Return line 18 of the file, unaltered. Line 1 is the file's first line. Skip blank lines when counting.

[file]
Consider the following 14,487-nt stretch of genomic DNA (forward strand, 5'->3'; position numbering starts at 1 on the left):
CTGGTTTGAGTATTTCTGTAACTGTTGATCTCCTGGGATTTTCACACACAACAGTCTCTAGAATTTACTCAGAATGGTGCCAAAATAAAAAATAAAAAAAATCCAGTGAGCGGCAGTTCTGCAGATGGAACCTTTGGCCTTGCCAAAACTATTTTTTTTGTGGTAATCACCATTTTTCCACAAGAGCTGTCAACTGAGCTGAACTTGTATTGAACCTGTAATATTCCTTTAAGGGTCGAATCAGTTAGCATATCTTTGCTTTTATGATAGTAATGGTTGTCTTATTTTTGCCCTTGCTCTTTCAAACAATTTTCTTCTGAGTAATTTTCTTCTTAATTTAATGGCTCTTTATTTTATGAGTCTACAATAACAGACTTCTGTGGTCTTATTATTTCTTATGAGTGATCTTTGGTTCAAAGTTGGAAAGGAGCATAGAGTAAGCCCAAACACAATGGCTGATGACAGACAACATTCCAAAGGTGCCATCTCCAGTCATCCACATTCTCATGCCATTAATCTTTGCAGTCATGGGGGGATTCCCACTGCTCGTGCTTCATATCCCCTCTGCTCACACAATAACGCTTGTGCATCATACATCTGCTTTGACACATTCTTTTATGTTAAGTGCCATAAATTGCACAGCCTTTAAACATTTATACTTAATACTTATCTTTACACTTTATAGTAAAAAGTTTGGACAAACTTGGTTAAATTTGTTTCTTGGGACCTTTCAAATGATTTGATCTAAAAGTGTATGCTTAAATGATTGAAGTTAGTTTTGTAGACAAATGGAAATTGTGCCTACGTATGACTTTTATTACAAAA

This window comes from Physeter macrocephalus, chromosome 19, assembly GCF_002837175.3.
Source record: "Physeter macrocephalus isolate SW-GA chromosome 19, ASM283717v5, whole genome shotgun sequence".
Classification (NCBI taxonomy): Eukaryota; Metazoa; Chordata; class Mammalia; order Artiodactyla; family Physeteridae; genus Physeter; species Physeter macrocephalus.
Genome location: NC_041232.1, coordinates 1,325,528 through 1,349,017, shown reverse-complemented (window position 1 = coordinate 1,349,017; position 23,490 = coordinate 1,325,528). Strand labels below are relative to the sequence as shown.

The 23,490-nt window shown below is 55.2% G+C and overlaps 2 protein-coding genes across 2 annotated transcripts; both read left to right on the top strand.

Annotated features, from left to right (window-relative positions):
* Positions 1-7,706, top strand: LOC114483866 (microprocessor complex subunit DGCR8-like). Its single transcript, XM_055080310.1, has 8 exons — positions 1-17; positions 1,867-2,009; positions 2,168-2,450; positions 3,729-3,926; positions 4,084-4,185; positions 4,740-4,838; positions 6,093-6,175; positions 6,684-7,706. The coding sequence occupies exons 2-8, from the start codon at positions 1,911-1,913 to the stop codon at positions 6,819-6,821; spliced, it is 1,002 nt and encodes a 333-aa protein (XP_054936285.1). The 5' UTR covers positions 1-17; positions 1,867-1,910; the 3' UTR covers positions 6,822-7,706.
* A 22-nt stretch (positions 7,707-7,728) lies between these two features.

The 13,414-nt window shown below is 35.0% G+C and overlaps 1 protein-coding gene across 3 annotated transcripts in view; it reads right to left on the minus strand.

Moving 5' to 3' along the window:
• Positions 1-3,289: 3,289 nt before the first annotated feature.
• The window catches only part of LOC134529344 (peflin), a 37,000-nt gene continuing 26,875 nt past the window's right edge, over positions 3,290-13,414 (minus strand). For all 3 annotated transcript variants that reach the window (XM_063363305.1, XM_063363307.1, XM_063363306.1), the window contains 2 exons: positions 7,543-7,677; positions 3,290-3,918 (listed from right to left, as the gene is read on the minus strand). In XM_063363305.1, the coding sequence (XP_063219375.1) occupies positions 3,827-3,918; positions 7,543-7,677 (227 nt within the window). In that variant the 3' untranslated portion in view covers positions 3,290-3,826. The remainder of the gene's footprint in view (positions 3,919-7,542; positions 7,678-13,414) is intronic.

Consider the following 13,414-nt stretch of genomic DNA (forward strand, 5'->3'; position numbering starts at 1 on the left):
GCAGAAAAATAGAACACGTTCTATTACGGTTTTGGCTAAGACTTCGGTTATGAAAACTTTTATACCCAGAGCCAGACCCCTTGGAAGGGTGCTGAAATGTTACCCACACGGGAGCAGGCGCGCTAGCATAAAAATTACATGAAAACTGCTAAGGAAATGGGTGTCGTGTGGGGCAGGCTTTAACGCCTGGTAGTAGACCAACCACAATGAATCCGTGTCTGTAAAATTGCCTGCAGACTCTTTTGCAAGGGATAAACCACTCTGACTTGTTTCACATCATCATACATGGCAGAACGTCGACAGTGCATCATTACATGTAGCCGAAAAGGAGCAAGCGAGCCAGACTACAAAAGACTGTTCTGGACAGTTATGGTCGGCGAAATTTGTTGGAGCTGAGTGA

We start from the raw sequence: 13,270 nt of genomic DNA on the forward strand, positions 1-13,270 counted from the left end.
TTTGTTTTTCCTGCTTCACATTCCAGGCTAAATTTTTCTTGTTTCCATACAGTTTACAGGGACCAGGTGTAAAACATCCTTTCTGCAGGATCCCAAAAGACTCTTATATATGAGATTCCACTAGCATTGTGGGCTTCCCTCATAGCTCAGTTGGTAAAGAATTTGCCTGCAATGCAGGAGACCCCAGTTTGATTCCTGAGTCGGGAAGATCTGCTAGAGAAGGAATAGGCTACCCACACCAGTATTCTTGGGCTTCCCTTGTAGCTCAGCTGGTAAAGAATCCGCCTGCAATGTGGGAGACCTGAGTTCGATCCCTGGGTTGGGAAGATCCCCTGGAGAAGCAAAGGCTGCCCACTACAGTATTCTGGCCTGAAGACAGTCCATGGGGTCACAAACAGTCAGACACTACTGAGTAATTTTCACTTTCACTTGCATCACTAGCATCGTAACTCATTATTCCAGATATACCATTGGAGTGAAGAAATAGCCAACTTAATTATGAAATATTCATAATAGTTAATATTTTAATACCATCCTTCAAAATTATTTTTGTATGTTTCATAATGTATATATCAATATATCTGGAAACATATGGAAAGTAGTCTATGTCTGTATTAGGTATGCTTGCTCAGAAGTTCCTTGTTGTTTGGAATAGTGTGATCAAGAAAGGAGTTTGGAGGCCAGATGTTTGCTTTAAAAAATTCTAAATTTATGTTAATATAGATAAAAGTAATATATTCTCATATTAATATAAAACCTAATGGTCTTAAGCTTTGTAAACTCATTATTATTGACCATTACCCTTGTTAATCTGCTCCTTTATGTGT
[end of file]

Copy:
TTTGTTTTTCCTGCTTCACATTCCAGGCTAAATTTTTCTTGTTTCCATACAGTTTACAGGGACCAGGTGTAAAACATCCTTTCTGCAGGATCCCAAAAGACTCTTATATATGAGATTCCACTAGCATTGTGGGCTTCCCTCATAGCTCAGTTGGTAAAGAATTTGCCTGCAATGCAGGAGACCCCAGTTTGATTCCTGAGTCGGGAAGATCTGCTAGAGAAGGAATAGGCTACCCACACCAGTATTCTTGGGCTTCCCTTGTAGCTCAGCTGGTAAAGAATCCGCCTGCAATGTGGGAGACCTGAGTTCGATCCCTGGGTTGGGAAGATCCCCTGGAGAAGCAAAGGCTGCCCACTACAGTATTCTGGCCTGAAGACAGTCCATGGGGTCACAAACAGTCAGACACTACTGAGTAATTTTCACTTTCACTTGCATCACTAGCATCGTAACTCATTATTCCAGATATACCATTGGAGTGAAGAAATAGCCAACTTAATTATGAAATATTCATAATAGTTAATATTTTAATACCATCCTTCAAAATTATTTTTGTATGTTTCATAATGTATATATCAATATATCTGGAAACATATGGAAAGTAGTCTATGTCTGTATTAGGTATGCTTGCTCAGAAGTTCCTTGTTGTTTGGAATAGTGTGATCAAGAAAGGAGTTTGGAGGCCAGATGTTTGCTTTAAAAAATTCTAAATTTATGTTAATATAGATAAAAGTAATATATTCTCATATTAATATAAAACCTAATGGTCTTAAGCTTTGTAAACTCATTATTATTGACCATTACCCTTGTTAATCTGCTCCTTTATGTGT